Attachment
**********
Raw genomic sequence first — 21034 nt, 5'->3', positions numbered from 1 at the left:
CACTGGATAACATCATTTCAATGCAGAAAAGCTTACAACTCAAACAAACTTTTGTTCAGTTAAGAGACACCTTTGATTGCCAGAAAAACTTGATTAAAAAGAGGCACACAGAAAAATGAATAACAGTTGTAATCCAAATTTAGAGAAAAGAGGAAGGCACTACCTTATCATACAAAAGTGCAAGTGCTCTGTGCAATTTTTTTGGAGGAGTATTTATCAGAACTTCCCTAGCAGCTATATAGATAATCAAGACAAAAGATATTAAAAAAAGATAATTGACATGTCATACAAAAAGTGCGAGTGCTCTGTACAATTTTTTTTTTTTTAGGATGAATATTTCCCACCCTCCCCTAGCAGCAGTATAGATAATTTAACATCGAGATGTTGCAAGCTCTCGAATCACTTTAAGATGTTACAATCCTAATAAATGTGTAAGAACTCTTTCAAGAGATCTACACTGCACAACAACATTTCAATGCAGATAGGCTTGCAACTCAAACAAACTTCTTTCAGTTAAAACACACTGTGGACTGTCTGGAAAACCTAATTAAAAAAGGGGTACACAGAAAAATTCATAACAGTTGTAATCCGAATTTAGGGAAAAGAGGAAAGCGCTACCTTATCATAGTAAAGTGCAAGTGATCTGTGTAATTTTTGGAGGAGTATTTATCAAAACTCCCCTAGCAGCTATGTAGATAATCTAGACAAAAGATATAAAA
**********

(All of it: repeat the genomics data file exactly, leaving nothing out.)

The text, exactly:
Raw genomic sequence first — 21034 nt, 5'->3', positions numbered from 1 at the left:
CACTGGATAACATCATTTCAATGCAGAAAAGCTTACAACTCAAACAAACTTTTGTTCAGTTAAGAGACACCTTTGATTGCCAGAAAAACTTGATTAAAAAGAGGCACACAGAAAAATGAATAACAGTTGTAATCCAAATTTAGAGAAAAGAGGAAGGCACTACCTTATCATACAAAAGTGCAAGTGCTCTGTGCAATTTTTTTGGAGGAGTATTTATCAGAACTTCCCTAGCAGCTATATAGATAATCAAGACAAAAGATATTAAAAAAAGATAATTGACATGTCATACAAAAAGTGCGAGTGCTCTGTACAATTTTTTTTTTTTTAGGATGAATATTTCCCACCCTCCCCTAGCAGCAGTATAGATAATTTAACATCGAGATGTTGCAAGCTCTCGAATCACTTTAAGATGTTACAATCCTAATAAATGTGTAAGAACTCTTTCAAGAGATCTACACTGCACAACAACATTTCAATGCAGATAGGCTTGCAACTCAAACAAACTTCTTTCAGTTAAAACACACTGTGGACTGTCTGGAAAACCTAATTAAAAAAGGGGTACACAGAAAAATTCATAACAGTTGTAATCCGAATTTAGGGAAAAGAGGAAAGCGCTACCTTATCATAGTAAAGTGCAAGTGATCTGTGTAATTTTTGGAGGAGTATTTATCAAAACTCCCCTAGCAGCTATGTAGATAATCTAGACAAAAGATATAAAA